Quite contrary, as an oppositionist he ruffles their feather with punk provocative songs for which he is rewarded with several sojourns behind cold bars. Zhanna moves on, from country and from the relationship yet the shadow of her husband´s action won´t leave her living her “normal” life as she is forced to attend press meetings seeking media support in a cry for his liberation.
Insult to injury, such media image let her be perceived as a victim casted to the mercy of strangers feeling sorry for her. The nature of leading characters eschews categorization on the moral spectrum as the directors carved them from imperfect marble, not a damaged goods but or cynical depictions as human, pulling their protagonists and their stories into the realistic and civil vein.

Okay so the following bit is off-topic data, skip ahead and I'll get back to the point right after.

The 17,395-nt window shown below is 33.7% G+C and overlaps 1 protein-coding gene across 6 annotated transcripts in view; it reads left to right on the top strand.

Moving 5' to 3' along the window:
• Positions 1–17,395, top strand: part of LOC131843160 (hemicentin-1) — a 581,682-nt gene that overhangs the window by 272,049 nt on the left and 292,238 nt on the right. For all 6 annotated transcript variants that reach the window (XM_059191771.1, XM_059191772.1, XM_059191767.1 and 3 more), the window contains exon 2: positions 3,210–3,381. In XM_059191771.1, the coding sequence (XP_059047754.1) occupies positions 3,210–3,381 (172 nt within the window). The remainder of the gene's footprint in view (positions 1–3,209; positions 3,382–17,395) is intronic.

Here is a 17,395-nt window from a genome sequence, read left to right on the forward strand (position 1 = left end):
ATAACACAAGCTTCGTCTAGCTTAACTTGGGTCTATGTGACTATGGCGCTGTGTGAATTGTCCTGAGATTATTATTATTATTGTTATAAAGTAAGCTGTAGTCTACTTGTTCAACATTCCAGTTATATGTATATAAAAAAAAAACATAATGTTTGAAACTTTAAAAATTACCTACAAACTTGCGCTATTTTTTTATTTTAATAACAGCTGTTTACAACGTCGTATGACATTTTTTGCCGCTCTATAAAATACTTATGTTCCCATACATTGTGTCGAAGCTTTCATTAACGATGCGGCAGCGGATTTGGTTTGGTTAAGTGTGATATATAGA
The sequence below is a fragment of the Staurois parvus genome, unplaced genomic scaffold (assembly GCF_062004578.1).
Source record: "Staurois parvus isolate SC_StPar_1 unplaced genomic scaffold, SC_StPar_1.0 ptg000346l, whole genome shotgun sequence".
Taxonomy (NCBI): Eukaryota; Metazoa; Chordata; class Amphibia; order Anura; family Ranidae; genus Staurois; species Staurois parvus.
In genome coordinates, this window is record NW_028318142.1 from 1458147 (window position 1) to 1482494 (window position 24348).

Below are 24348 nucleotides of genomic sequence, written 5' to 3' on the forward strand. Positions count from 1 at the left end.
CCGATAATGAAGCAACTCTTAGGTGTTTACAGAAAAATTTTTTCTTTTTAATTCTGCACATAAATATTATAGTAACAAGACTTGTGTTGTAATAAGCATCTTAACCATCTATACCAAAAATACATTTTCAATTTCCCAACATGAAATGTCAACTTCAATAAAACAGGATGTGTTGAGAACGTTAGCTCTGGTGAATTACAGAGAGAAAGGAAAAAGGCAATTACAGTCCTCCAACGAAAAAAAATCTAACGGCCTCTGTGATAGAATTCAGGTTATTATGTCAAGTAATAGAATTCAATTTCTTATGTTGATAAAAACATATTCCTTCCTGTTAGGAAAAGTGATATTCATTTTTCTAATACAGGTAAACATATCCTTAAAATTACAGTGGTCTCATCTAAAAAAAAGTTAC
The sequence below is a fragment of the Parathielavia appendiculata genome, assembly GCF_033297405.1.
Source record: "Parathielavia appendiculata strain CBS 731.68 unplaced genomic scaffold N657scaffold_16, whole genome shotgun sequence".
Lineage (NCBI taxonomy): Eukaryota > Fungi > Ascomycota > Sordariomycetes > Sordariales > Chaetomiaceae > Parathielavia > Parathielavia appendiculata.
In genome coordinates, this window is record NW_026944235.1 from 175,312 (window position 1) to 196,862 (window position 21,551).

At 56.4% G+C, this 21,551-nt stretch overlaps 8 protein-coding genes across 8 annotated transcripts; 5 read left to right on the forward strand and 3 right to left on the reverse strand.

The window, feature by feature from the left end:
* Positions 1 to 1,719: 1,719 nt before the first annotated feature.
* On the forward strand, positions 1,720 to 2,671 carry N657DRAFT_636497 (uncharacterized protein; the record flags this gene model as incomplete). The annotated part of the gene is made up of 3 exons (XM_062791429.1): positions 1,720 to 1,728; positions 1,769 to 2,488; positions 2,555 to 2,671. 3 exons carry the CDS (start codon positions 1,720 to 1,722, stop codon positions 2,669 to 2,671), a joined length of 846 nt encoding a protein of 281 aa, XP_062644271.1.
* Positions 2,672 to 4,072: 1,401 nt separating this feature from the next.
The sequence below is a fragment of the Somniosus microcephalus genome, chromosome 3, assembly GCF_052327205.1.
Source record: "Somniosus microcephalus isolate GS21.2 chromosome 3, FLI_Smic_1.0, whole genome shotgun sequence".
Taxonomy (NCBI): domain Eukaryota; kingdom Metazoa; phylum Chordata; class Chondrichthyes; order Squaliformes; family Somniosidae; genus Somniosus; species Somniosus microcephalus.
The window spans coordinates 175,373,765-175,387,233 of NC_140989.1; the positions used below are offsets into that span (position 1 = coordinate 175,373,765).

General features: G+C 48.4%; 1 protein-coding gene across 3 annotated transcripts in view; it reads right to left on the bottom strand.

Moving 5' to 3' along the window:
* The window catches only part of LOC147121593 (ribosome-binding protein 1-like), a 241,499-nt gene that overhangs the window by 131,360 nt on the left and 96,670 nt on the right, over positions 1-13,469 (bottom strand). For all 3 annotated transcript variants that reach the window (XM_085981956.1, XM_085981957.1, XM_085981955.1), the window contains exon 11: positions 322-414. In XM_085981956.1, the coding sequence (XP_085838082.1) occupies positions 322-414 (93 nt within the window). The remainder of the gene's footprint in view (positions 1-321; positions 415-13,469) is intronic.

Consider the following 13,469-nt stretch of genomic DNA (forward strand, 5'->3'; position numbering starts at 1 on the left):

Second story throws interpreter for war operations in Afghanistan, Azzam (directed by Michał Wawrzecki), from the traumatizing battlefield into kitchen of a night club under the auspice of the club´s boss and his former colleague from the fire of war. Besides the tightly sketched episodes, the filmmakers benefited from a pseudo-genre template whilst Zhanna´s strife for new life has markings of family drama, Azzam´s tribulations are embodied in a ménage à trois of which he is one side unwillingly and unwittingly purely for narrative purposes of confrontation-driven plot and twists as a design to treat his love life. Receiving advances from male and female colleague, Azzam´s scarred subconscious and paralyzing PTSD are his number one concern.